Engineering practice has changed radically over the past 100 years and is now more collaborative across disciplines, more integrated with technology and more mobile.
But the profession needs to become more inclusive.
Out of all STEM professions, engineering is the least diverse. Women make up only 16% of engineering graduates. At university, women remain concentrated at the bottom of the academic hierarchy, while men still account for more than 80% of the most senior academics in Australian universities.
Men are still more likely to secure roles over women who have equal levels of experience and skills. Only 51.2% of the women who do qualify as engineers actually work in the profession.
Engineers Australia's leadership is working to close the gender gap.
Through its research, the National Committee for Diversity in STEM and National STEM Strategy, Engineers Australia has highlighted the issues and mapped a pathway to put diversity on the engineering agenda.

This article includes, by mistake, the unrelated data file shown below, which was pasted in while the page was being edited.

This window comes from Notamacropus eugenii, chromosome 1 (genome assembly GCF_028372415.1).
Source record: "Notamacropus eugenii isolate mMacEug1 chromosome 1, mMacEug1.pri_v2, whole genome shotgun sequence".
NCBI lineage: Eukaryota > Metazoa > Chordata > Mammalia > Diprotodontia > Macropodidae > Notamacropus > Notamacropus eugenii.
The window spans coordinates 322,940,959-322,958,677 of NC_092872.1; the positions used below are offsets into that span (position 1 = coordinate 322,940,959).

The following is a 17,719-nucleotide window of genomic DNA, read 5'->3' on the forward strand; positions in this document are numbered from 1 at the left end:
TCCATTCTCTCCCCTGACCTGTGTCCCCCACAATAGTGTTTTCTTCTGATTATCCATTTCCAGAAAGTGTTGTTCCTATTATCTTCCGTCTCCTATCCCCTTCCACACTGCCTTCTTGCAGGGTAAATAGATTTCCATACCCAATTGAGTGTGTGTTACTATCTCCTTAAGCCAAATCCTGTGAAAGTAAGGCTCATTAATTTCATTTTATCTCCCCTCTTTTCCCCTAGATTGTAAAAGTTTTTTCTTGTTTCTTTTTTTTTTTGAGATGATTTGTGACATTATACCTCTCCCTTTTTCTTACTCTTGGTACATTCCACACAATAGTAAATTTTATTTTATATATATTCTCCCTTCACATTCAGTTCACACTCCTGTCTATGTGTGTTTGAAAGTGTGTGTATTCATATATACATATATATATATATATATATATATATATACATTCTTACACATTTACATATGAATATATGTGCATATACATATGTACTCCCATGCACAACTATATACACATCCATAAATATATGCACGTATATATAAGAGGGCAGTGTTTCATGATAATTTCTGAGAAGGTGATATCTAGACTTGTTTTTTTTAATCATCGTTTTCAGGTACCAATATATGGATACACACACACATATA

National STEM strategy
The primary solution to having more women in engineering is to enable more girls to study STEM from an early age. Engineers Australia's National STEM Strategy was released in April 2019, and reflects EA's role as capacity builders and facilitators in STEM education.
Engineering is Elementary program
Engineering is Elementary uses storytelling and problem-solving to introduce primary school children to how engineers solve the world's problems. The intent is that by engaging primary students as a whole through inclusive learning, more female students will also be engaged.
Future female program
The Future Female Program, launching in August 2019, will feature the best and brightest young women engineers.
Each engineer will share what they are achieving professionally and personally, providing great role models for girls between 12 and 17.
Future of diversity
EA has set an ambitious goal: women making up 30% of the engineering profession by 2029
- SOURCE: Engineers Australia: 100 Years of Progress